The suite was fabulous. Nearly the size of our first home in floor area. Three toilets, two baths and showers, two bedrooms and a fold out couch in a large and beautifully finished living area that included a large flat screen TV as well as dining table for 6. There are three single beds in a separate children’s room and a beautiful master bedroom with walk in wardrobe, dressing room and lavish on-suite bathroom including a spa. The entire room is tastefully decorated with walnut veneer, plenty of storage, and a wide selection of excellent reading materials on the bookshelves.
We would both rate the suite a 9/10 when compared with the other lines we have cruised.
The service was absolutely impeccable as well. The HR department deserves a pat on the back for their training and recruitment as not a negative word was uttered by any of the staff about their role, their experiences or Disney itself. I made the mistake on the last day of asking one staff member how they manage to stay so cheerful with screaming children, and being inundated with Disney EVERYTHING all the time. They were aghast by this, and said they loved everything Disney, and you know what? They meant it.
When you cruise with Disney you get a seating schedule and rotate around all the restaurants on the ship. A team of servers follow you from restaurant to restaurant and take care of your every need. They cut up the food for the kids, nothing is too much trouble. There are seatings for breakfast, lunch and dinner.
We found our lead waiter to be very politically insightful as he was from India and filled us in on the relatively new government there, as well as the state of things like the caste system and taxes. This was exceptionally eye opening and interesting to me, as there is surprisingly little general information about Indian political, economic and general affairs in the news in New Zealand. Apparently the top tax rate is around 18% and people find ways around that frequently.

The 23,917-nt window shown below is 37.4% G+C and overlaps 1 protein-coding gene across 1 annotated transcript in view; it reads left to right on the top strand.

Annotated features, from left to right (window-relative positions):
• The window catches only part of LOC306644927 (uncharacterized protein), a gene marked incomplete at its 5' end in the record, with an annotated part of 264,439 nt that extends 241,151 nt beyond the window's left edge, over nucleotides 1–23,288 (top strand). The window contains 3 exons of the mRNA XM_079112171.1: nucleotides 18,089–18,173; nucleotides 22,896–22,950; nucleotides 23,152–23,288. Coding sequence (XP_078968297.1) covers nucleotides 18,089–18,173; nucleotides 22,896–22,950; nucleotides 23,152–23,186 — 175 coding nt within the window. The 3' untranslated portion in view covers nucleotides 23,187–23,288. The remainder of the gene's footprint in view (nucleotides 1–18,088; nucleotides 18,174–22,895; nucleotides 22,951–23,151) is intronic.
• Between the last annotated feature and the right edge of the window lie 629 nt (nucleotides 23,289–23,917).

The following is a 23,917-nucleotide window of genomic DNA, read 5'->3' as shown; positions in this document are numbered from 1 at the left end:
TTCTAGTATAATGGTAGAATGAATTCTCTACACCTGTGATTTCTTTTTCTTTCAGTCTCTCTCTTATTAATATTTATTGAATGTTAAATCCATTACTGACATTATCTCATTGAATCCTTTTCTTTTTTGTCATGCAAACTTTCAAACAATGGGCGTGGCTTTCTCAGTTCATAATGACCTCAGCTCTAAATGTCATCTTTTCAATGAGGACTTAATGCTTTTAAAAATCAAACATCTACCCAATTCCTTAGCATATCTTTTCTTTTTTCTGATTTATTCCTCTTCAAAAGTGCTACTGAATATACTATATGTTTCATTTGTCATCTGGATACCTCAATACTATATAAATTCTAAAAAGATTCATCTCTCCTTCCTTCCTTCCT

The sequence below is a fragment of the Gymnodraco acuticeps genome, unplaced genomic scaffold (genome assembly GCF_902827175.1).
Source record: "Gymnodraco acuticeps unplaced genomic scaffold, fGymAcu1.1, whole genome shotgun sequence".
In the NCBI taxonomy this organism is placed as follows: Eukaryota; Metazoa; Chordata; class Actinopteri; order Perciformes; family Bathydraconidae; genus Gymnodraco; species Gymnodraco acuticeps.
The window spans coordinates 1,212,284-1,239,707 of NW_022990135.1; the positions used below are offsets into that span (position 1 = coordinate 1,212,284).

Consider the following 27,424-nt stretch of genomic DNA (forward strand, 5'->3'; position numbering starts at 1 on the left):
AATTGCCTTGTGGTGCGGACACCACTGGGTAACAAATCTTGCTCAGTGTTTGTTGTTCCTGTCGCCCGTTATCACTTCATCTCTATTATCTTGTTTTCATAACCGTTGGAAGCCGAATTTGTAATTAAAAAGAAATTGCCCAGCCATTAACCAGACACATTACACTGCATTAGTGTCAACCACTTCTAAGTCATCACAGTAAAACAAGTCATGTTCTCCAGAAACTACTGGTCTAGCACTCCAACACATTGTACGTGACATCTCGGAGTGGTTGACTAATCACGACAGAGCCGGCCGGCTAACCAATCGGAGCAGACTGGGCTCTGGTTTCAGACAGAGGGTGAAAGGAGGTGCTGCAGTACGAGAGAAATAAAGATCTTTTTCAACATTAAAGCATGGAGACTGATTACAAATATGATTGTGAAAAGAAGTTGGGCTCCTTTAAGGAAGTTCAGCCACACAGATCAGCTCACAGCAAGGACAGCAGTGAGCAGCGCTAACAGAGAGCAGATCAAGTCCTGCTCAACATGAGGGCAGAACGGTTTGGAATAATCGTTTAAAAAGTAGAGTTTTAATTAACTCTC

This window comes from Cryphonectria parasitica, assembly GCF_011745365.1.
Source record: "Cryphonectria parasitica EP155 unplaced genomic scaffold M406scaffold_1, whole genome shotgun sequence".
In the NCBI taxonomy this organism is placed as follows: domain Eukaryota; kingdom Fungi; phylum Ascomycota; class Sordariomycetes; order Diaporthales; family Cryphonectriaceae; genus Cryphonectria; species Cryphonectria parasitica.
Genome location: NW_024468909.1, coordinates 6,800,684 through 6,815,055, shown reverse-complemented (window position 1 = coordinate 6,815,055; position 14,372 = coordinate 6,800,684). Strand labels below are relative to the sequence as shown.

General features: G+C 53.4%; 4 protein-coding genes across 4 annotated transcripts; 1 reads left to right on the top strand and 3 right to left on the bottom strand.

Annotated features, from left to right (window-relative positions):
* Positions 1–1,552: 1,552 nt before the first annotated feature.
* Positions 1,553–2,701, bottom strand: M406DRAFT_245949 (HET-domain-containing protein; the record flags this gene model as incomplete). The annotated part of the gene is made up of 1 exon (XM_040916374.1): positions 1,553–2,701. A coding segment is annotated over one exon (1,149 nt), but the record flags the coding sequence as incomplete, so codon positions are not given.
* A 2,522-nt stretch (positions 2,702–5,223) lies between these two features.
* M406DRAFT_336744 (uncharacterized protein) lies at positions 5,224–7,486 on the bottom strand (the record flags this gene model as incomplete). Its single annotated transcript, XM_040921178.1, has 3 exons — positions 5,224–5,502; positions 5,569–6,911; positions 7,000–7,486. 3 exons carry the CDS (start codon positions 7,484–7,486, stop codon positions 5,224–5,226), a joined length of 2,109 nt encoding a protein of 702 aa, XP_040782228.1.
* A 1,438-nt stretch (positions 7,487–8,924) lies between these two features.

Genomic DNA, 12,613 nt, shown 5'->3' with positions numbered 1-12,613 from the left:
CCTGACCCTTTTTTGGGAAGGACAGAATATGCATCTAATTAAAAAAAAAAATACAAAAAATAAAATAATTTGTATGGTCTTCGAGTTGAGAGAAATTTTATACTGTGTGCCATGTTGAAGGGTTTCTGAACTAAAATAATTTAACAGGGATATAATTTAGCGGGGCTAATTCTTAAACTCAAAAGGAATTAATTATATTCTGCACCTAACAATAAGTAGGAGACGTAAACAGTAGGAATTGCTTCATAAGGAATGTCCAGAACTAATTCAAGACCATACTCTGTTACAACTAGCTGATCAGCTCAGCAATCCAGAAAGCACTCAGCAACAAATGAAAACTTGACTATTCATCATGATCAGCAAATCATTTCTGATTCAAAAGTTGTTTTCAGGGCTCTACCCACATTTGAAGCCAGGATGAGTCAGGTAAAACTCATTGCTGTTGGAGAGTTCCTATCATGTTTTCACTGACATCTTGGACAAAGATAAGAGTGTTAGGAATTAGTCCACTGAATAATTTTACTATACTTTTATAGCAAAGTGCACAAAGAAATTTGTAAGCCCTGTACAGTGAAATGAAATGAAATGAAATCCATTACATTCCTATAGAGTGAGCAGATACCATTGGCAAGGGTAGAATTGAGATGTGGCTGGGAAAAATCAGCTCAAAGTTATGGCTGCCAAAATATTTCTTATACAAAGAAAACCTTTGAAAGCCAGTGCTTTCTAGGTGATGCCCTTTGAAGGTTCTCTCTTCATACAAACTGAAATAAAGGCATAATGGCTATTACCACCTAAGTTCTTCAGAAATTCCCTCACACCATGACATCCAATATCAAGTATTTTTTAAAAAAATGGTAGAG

His assistant was a good natured, warm and diligent woman from Jamaica. She has an 18-month-old child herself, and was amazing with the children. When I mentioned I had huge admiration for the personal sacrifices people make to fulfill these contracts and be away from the children, she was somewhat sad to think of her baby back home, but again, never uttered a single negative word and appeared to genuinely love her job and the children she was serving. I wish her all the best.
The third night of the cruise, Mickey Mouse walked through the Animators Palate restaurant, and I looked at all the happy children. The air was electrified with his presence and the joy and excitement of the children and parents around us was so real you could feel it in the form of goose pimples and chills. Some of the kids were special needs, some of them were make a wish kids. It reminded me of a cousin who I admire and Love a great deal who came on this exact itinerary cruise with her son not long before he died of an aggressive brain cancer. I started crying, and my Jamaican server gave me a big hug. I’m crying again as I write this, because it is a stark and raw reminder that life isn’t fair. And the embarrassment of riches I have been dealt must be paid forward. It was also a reminder to reinstate our family tradition of a Jack of kisses. This means five kisses, at least once a day for each of the children to remember their cousin. We have now reinvigorated this ritual and might be lucky enough to see my cousin on our way back through Canada in a few days.
Our room attendant was also from Jamaica. She had her 39th birthday while we were on the ship, so I got her a bottle of perfume from the store to wish her a happy birthday. She was gentle, kind, efficient, courteous, friendly and professional. My excitable and chatty daughter had a birthday a couple of days later, and Janice got her a lovely gift. She really went above and beyond in every way.
Staying in a suite you get a concierge service. Our concierge was originally from Zimbabwe and resides in South Africa. He was good-humoured, efficient, professional, courteous, and was in contact with us daily.
He went to great lengths to make us comfortable. The thing I personally found most refreshing was how human he was, and we he was the only person who was not appalled when I shared with him my exhaustion at the uber-formulaic Disney EVERYTHING. There are people who are so obsessed with Disney that they choose these cruises or Disney vacations every time they travel. We are not those people. In fact, we felt considerably like fish out of water in general, as our children did not have the Disney garb, nor did we make a massive effort at the trademark Pirate party.
He accepted that about us. And didn’t look at us as if we had leprosy if my trade-mark potty mouth came out, or if we expressed how uncomfortable we were with the terrific level of twee and extreme Disney everything. For that, I am very grateful indeed.